Looking After Crocheted Knits

Caring for crocheted and hand knitted items is as crucial as making them. These items are treasured heirlooms, and with proper care, last for many years. It is good to follow the care instructions that are printed on the yarn labels, or you may note them down for later use.  In fact, improper laundering and storage is the reason that the crocheted knits get damaged or ruined. The following tips can extend the knit’s life:

Storing Away

Firstly, any unused crocheted or knitted items should be stored in closed plastic bags so that it is free of dust and stays clean. Do not store them with other objects. Instead, store them with dried herbs such as sage and lavender or cedar balls, and enjoy the benefits of preventing pests. Essential oils also help repel moths. A few drops of lavender, rosemary, clove, cedarwood, sage or eucalyptus added to the knits will leave a pleasant fragrance and will help it stay fresh for a longer time.

Laundering Correctly

Laundering is essential for crocheted knit items. So, it is a must to check for laundering instruction on the yarn labels. There are washable yarns, and some include acrylics, cotton, and superwash wool that should be washed on the gentlest cycle when using a washing machine, in cold or warm water.  However, most wool items are hand washed in cold water as the washing machine agitation may harm the fibers. Laundry detergents are harsh on natural fibers.  It is best to choose a liquid soap or mild baby shampoo. Even using a detergent-free cleaner is recommended. However, some wool yarns are ideal for soaking or washing, but some can fade the yarn colors. Bear in mind to avoid chlorine bleach.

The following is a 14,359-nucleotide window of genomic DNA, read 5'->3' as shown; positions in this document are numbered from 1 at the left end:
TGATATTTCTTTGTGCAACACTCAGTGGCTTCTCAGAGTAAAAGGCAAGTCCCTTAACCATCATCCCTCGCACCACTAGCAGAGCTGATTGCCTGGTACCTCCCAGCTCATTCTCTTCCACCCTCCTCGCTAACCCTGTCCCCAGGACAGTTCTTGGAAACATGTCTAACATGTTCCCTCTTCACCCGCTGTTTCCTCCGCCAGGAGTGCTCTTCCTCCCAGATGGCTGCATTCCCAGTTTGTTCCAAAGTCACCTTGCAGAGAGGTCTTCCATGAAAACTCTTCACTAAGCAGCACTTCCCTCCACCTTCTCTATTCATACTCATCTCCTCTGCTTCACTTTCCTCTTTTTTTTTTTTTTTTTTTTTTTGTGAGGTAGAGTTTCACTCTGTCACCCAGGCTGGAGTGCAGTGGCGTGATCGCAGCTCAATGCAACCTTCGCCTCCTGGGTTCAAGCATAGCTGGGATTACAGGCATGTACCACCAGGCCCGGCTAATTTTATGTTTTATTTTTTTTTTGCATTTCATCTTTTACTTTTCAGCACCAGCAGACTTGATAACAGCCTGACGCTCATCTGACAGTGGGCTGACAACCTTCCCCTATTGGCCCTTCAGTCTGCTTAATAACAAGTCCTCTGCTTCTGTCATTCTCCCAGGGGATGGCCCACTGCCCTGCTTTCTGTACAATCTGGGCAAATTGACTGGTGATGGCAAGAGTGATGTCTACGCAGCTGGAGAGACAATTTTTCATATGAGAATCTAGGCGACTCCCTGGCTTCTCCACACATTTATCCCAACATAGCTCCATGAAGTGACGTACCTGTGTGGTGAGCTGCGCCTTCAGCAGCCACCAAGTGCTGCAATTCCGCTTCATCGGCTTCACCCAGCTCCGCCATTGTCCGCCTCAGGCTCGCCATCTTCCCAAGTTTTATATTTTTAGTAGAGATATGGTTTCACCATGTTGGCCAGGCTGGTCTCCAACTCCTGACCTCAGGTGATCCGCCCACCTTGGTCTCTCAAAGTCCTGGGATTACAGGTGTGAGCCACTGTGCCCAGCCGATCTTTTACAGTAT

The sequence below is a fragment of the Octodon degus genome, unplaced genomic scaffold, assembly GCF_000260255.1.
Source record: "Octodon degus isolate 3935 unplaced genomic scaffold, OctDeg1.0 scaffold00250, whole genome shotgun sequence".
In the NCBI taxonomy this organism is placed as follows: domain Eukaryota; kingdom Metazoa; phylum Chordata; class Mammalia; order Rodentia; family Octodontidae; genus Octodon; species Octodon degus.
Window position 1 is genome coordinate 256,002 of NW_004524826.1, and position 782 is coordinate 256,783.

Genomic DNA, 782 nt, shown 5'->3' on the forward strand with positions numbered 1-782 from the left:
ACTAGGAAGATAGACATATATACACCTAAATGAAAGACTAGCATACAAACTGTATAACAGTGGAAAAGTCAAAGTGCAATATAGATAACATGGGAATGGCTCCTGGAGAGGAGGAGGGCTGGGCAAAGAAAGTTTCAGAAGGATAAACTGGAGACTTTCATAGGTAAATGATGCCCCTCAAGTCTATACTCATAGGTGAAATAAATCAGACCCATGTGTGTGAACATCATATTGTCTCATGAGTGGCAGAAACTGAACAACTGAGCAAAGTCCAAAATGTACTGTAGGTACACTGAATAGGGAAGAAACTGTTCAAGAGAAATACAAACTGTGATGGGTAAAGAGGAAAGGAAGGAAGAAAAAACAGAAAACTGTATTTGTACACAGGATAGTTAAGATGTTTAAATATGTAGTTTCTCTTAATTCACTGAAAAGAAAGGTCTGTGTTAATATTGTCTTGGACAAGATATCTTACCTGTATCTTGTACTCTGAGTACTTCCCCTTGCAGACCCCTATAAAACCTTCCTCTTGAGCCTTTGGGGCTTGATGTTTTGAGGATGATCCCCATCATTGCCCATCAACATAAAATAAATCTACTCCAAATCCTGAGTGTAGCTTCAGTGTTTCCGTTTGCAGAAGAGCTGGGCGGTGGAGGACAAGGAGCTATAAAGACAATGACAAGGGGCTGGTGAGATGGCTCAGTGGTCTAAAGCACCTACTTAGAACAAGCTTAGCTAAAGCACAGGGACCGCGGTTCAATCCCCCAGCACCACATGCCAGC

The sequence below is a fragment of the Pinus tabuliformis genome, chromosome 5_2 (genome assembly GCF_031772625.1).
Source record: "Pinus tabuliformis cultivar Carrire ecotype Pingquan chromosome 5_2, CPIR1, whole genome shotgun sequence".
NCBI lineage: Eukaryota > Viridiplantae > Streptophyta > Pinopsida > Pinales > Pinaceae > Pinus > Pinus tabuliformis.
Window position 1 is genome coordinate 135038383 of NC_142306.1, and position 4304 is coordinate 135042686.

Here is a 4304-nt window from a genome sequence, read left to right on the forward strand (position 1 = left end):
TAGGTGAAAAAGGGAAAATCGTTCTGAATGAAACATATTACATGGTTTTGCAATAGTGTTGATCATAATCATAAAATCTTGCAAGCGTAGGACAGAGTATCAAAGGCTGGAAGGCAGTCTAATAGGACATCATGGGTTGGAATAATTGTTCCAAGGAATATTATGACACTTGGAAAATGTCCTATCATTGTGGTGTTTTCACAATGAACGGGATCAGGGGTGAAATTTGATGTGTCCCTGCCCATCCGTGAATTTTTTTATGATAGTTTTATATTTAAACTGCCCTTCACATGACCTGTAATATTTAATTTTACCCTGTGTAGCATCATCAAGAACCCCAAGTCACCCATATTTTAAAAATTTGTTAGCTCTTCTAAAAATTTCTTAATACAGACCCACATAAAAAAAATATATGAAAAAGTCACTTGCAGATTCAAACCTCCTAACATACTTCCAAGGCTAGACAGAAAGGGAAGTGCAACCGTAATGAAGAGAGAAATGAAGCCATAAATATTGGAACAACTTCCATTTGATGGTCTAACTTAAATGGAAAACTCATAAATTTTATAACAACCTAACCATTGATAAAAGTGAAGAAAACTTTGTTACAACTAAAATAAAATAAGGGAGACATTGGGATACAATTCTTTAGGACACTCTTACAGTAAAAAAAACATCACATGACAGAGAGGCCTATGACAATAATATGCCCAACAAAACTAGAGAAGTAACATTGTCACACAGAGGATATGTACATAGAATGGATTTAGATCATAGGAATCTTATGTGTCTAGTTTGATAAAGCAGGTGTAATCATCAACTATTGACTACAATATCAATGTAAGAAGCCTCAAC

Using specialty detergents containing lanolin is good; it helps condition wool fibers, increases water resistance, and decrease static. However, after washing, rinse in cold water. There is no need to twist or wring out. You may dry it by rolling it in a towel for a few minutes. Unrolling the towel will give you fresh knits. Gently reshape them, smooth the wrinkles, if any, and leave it to air dry. Do not hang a knitted item to dry as it may stretch when wet. If you are unaware of the yarn type used, you can always get them dry-cleaned.

An example of a dry cleaning tag, photographed in St. Petersburg, Fla., on Friday, June 1, 2018. Chris Zuppa/The Penny Hoarder

Know the Symbols on the Label

The standard symbols on the yarn labels or even on the websites are:

  • Do not use bleach
  • Machine washable at 30°C maximum on delicate or wool program.
  • Avoid using fabric softener for crocheted knits.
  • Handwash in luke-warm water. Carefully, wash and rinse as per the recommended temperature.
  • Remove the excess water by squeezing and not wringing. Wrap the garment in a soft towel.
  • Keep low temperature for machine dry or spin dry.
  • Do not steam or iron.
  • Iron at low temperatures
  • Dry flat, away from heat and light.

Caring for your creations is a must.  In case, you are giving the knit away as a gift, make your own care tag and attach, so the recipient will know how to take care of it. If you have used buttons in your work, attach an extra button on the inside, it will be useful as a replacement.

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